Sigur Rós Sigur RósValtari
One of the most interesting question raised by “Með Suð Í Eyrum Við Spilum Endalaust”, Sigur Rós' last studio album, was how the band would move on from there. Their most poppy, accessible and immediate release, it could also become a problem for the group in the sense that the next logical step could put them in a dangerous position of musical extroversion. Maybe aware of that, in 2010 the Icelandic band announced they were taking some time off for their personal projects, and also to enjoy the state of maximum personal, and artistic, excitement reached with their album. A few months late - when Jónsi had made his solo debut - almost by surprise, they announced a new album, and everything went back to normal, as if nothing had happened. But the thing is: all kinds of things had happened.
“Valtari” isn't the natural progression from “Með Suð Í Eyrum Við Spilum Endalaust”, not even a continuation. It rather sounds like an opposed reaction and anti-climactic recording, with the goal of getting the band back into a state of reclusion and expressive and emotional asceticism. It contrasts with the pop euphoria of its predecessor, which, in its turn, becomes the true and sincere reflection of everything that has happened in Iceland over the past two years. Some would even regard it as a nod to the band's earliest fans - those who discovered them in their natural sonic state, with their ambitious ambient soundscapes, epic developments and tense calm - and as the band being short with their new generation of fans, who only started to get interested after hits like “Hoppípolla”. In any case, “Valtari” could be defined as Sigur Rós' ambient record, and, although it's far from a conscious trip to the past historic essence of the group, they clearly dispose of all the habits they've been developing over the last four years.
Apart from “Varúð”, the only moment on this record when the band squeezes the screws and work up their usual storm of electric intensity, “Valtari” unfolds among whispers, placid mid-tempos and instrumental introversion. The guitars are turned into a second-rate resource without any relevance in the composition and execution of the songs. Alongside the rhythm section (blurred on some tracks and replaced by electronic beats on others) they remain in the background, in favour of the keyboards, analogue machines and choral vocals. Mechanisms to provide a radical break with their present, but also with their past. This album isn't a return to their beginnings, basically because they're working with very different instrumental and composition resources (it's all more lineal, without ups and downs; there is no climax anywhere; the volcano implodes rather than erupts). Furthermore, they take on the epic and emotional factor from an ambient viewpoint rather than rock, the starting point of their first albums. In fact, “Valtari” has more in common with the Riceboy Sleeps project and with the soundtrack Jónsi wrote for the film “We Bought A Zoo” than with “ Ágætis Byrjun”. Here they condition that ambient exploration with precious vocals and string arrangements, and with much more song-like structures, whereas the songs on that album were more like prolonged sketches.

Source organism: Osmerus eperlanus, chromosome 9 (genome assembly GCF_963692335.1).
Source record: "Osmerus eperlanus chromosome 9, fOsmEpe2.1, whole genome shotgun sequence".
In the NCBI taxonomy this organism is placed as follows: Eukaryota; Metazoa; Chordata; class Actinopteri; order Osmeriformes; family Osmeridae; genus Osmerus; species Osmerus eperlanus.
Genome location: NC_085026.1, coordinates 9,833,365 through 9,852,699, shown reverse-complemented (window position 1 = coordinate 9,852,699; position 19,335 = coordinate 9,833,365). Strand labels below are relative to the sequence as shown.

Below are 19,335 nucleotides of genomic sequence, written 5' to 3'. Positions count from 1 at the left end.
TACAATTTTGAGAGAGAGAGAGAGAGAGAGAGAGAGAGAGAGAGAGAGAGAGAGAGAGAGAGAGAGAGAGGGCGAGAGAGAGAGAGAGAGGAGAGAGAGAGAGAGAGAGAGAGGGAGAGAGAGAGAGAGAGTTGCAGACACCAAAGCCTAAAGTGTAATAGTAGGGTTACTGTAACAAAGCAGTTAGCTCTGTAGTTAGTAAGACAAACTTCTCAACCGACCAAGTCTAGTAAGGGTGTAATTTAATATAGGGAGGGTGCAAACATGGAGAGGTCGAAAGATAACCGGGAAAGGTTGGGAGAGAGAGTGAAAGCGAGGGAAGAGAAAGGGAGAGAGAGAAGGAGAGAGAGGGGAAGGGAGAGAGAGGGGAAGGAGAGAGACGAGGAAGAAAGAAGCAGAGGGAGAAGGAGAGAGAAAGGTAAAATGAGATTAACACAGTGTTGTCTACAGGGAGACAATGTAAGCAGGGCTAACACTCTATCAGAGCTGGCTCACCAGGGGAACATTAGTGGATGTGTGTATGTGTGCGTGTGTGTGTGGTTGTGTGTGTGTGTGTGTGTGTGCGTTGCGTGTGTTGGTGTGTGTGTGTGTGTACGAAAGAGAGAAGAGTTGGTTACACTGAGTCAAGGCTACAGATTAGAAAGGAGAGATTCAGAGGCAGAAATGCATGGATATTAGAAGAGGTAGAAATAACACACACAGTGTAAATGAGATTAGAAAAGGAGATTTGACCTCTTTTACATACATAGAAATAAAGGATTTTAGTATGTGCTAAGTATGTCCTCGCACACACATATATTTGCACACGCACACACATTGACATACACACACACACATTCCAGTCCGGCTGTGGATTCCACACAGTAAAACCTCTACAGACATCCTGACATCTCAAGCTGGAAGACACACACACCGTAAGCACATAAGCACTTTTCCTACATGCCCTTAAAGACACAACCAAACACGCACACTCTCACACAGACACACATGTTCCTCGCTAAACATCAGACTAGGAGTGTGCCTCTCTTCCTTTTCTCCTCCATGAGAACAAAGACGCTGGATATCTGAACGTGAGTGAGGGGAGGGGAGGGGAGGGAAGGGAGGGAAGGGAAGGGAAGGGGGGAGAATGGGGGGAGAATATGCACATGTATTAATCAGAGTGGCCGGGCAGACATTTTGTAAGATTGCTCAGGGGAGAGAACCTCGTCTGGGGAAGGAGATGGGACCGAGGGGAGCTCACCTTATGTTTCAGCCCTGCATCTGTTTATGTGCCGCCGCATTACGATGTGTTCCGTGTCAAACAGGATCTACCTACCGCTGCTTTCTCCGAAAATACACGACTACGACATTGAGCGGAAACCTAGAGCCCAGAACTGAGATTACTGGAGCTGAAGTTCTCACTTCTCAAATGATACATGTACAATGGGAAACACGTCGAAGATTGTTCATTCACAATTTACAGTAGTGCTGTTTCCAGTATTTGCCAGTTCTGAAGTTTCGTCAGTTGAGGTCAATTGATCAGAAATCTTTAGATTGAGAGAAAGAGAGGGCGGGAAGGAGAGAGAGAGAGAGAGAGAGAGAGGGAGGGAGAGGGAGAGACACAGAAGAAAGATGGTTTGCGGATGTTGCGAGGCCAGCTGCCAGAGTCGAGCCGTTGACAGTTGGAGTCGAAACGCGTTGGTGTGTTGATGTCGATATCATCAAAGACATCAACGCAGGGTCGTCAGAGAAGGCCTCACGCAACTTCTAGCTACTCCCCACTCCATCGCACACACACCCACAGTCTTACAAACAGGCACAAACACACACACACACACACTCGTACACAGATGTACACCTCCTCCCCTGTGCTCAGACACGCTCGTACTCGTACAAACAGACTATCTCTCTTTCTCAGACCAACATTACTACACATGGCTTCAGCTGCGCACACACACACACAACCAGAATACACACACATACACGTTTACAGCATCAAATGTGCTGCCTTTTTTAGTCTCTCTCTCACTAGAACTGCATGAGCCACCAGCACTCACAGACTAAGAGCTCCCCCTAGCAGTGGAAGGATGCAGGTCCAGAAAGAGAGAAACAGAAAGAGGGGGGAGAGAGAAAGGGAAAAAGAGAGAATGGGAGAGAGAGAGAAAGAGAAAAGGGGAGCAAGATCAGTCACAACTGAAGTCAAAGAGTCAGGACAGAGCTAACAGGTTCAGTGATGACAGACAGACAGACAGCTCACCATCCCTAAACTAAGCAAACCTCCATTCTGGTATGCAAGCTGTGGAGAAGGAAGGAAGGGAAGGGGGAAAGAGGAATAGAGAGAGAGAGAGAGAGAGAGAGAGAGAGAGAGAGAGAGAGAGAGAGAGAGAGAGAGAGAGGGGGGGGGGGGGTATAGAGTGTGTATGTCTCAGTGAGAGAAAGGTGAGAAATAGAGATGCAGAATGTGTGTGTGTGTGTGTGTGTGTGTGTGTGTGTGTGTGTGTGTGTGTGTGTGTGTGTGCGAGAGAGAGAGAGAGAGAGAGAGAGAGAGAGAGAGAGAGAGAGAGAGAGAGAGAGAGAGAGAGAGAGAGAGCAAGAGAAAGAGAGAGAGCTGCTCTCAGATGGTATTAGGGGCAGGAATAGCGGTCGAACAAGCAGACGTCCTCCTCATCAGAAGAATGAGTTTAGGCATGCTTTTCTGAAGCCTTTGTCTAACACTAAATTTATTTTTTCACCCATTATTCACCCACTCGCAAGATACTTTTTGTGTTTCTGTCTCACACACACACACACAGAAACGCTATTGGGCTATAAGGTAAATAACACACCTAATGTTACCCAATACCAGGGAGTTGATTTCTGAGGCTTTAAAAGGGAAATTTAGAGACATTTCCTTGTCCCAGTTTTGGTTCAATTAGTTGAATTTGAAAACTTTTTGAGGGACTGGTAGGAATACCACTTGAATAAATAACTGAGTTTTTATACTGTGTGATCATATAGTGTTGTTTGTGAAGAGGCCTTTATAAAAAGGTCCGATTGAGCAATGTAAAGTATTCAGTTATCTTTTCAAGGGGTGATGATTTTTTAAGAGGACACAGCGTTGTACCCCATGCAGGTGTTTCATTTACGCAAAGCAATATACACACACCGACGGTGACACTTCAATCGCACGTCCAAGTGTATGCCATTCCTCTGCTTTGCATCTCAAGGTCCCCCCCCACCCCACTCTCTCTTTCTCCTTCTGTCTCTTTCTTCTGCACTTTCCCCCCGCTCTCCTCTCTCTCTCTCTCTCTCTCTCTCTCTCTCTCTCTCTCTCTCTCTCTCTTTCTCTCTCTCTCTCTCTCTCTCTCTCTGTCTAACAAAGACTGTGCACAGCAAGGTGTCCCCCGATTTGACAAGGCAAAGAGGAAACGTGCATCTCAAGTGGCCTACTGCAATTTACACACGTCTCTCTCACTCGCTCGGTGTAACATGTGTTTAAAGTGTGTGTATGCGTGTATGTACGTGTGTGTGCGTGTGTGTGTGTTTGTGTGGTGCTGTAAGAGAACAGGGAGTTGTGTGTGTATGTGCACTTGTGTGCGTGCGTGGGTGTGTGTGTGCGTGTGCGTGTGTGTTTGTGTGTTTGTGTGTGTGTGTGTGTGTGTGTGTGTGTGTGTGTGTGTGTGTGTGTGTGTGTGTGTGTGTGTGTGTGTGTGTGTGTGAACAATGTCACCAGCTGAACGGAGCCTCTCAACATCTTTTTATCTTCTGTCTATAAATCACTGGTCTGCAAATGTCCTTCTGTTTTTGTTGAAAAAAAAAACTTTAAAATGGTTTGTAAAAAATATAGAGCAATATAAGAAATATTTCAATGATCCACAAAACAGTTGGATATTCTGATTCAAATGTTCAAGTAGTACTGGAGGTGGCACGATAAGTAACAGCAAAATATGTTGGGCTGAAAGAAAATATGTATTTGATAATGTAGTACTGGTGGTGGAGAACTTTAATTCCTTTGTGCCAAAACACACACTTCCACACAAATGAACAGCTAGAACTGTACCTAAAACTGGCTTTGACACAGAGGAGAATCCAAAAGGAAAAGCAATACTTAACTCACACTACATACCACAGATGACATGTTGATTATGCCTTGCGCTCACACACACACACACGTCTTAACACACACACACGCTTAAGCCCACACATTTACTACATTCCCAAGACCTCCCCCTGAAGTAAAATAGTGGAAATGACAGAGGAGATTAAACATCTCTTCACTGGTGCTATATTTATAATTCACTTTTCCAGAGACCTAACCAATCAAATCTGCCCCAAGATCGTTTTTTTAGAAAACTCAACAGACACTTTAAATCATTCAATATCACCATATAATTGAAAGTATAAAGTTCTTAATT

“Valtari” will most likely disappoint those who expect another collection of euphoric and overjoyed singles. And it will confuse those who thought that this would be a return to the early days or something along those lines. Luckily, it's neither the former nor the latter; it's more like a parenthesis, or an exception in their career. Maybe it’s a digression born out of the need to express as credibly and honestly as possible the sadness and darkness spreading throughout old Europe over the past few years. There's an air of requiem on the album, but it's a requiem devoid of all grandeur and megalomaniac intentions, rather the opposite: the final part, with “Varðeldur”, “Valtari” and “Fjögur Píanó”, all of them instrumental and guided by a piano, makes it clear that Sigur Rós had never before recorded an album that is so contained, subtle and intimate. That's what “Valtari” is: experimentation, rupture and creative personality at the service of a state of mind.